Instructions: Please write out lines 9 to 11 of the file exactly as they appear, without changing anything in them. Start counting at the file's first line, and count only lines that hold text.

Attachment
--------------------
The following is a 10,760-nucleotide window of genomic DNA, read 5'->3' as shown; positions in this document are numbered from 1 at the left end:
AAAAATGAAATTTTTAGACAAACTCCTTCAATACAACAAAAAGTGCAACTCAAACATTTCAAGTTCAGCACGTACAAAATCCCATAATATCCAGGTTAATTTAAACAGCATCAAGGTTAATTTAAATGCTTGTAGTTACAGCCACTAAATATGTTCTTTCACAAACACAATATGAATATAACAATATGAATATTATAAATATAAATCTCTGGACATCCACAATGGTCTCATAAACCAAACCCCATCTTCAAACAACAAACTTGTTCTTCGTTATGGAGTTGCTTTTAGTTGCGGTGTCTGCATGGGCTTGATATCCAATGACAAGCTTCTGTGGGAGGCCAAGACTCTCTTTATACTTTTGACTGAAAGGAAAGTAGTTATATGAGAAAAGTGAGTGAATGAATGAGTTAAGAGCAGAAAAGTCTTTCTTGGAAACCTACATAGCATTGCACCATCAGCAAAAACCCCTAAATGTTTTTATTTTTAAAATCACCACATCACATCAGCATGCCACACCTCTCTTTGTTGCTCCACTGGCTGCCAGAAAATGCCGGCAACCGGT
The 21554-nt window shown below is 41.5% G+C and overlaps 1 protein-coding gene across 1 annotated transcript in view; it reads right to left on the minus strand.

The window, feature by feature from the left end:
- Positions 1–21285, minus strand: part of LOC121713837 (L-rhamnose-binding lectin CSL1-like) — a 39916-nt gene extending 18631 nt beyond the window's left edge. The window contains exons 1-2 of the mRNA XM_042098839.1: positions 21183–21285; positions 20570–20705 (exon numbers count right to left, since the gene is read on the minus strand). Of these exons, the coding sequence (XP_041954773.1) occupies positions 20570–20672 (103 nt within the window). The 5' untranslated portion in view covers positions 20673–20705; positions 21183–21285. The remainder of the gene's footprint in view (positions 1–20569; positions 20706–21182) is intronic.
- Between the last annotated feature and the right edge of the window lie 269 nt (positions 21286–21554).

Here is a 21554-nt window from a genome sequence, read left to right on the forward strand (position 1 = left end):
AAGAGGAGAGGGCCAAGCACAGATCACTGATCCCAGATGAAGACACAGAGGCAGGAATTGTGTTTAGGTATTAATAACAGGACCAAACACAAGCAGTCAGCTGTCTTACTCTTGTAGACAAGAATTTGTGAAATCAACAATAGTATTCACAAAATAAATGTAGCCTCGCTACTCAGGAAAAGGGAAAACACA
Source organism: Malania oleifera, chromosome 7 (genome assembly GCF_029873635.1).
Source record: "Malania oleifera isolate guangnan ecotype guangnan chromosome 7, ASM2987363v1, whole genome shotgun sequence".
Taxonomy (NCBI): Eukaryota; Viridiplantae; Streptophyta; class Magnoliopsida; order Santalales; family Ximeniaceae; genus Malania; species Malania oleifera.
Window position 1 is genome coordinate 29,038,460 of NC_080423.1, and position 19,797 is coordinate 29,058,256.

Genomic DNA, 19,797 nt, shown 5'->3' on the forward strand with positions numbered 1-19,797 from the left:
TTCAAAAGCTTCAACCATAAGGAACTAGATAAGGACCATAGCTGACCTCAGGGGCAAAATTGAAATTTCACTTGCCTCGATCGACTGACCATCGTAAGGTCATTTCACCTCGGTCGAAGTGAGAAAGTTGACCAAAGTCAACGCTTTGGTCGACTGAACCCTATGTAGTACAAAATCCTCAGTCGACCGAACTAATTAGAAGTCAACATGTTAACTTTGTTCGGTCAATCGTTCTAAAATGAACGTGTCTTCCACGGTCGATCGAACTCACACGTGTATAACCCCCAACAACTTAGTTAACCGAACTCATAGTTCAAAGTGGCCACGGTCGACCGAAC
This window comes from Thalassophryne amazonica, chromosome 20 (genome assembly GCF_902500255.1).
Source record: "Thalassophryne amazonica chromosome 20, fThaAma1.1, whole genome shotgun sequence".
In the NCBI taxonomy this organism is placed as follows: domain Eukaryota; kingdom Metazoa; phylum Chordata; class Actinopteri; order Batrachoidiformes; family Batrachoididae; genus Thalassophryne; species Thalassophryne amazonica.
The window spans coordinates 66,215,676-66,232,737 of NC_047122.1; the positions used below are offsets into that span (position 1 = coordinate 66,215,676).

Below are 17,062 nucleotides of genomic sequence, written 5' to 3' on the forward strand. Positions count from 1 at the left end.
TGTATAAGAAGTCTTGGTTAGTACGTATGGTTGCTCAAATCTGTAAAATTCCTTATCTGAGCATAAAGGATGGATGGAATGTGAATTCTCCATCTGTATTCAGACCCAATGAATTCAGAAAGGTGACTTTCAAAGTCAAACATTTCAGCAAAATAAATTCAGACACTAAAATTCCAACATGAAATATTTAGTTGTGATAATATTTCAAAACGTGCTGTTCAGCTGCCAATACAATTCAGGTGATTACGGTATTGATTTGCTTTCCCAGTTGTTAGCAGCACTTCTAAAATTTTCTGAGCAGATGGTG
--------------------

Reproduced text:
Source organism: Malania oleifera, chromosome 7 (genome assembly GCF_029873635.1).
Source record: "Malania oleifera isolate guangnan ecotype guangnan chromosome 7, ASM2987363v1, whole genome shotgun sequence".
Taxonomy (NCBI): Eukaryota; Viridiplantae; Streptophyta; class Magnoliopsida; order Santalales; family Ximeniaceae; genus Malania; species Malania oleifera.